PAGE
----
My favorite product managers are quietly powerful. Every day they take small steps that move their teams and business forward in a meaningful way. But they do it without a lot of hoopla, taking a confident yet unassuming approach.
After all, product managers have a lot on their plate every day. They are responsible for the strategy, roadmap, and feature definition for their product. It is a big responsibility that requires facilitating and collaborating with many different teams — both internal and external — without the formal authority to manage those teams. It requires a unique mix of humility and strength.
However, that quiet power does not mean leading product is easy. I realized early on that the daily life of a product manager is unpredictable, hectic, and sometimes very tough.
It’s no secret. Tech talent is in high demand across industries, but finding people with the skill sets to fill these roles has been challenging, causing competition amongst businesses for talent in tech—in programming, UX design, data science and marketing.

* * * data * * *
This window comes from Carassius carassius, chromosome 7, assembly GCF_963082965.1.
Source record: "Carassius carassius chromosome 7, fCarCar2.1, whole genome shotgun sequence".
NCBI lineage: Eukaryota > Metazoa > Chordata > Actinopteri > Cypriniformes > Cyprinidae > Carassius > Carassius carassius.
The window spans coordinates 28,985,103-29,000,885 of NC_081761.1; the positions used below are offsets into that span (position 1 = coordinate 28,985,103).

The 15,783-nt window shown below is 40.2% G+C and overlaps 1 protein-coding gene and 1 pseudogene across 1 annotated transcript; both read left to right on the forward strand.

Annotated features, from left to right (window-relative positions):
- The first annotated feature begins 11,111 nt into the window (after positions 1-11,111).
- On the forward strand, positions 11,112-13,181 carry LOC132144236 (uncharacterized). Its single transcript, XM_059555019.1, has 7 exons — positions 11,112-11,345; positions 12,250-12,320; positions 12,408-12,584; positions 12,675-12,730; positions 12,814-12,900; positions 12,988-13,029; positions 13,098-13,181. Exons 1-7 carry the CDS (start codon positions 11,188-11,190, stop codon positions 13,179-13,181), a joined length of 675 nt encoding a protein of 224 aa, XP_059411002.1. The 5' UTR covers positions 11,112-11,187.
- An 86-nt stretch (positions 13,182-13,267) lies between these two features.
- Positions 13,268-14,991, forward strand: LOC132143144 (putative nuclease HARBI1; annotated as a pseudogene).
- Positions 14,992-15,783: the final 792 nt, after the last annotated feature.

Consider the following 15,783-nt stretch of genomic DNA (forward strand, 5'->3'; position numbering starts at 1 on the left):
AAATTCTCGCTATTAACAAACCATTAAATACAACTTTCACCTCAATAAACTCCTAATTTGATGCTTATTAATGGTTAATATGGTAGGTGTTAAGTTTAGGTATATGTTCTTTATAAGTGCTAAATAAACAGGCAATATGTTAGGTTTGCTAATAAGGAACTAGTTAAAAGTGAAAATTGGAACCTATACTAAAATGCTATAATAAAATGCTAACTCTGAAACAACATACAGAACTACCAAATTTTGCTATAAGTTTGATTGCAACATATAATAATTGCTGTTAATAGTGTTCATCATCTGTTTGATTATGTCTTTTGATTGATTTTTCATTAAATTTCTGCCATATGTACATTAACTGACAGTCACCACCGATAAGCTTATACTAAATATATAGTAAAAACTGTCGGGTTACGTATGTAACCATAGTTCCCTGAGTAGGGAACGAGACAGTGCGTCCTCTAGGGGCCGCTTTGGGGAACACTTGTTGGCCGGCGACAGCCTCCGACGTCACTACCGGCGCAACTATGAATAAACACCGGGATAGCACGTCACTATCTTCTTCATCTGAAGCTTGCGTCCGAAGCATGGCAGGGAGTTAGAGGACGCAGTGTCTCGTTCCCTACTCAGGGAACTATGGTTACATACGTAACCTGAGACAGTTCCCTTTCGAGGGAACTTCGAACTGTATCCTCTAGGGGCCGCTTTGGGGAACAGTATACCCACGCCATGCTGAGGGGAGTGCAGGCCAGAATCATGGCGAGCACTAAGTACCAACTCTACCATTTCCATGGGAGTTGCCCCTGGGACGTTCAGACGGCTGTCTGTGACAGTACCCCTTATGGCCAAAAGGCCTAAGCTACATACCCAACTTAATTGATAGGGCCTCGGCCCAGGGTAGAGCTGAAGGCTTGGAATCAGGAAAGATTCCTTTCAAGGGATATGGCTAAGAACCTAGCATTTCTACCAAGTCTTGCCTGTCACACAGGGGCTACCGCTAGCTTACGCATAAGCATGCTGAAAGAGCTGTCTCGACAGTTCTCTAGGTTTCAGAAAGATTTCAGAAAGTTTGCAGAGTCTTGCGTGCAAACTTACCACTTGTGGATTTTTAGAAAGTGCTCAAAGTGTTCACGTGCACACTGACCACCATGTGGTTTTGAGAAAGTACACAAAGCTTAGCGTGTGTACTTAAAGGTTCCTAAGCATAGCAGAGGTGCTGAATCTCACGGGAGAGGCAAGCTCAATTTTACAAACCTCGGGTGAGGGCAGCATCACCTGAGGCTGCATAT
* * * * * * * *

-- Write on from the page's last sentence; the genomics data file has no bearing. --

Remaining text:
Your words can be a powerful ally or your worst enemy. It all depends on how you use them. So, how often do you think deeply about what you are going to say before you say it?
Product managers, in particular, cannot afford to be careless in their speech.
After all, the product management role demands leadership and requires frequent conversations with other teams as well as different external stakeholders. These are not casual conversations; instead, they have some urgency and gravity. The success or failure of the product may depend on how well the product manager communicates with others.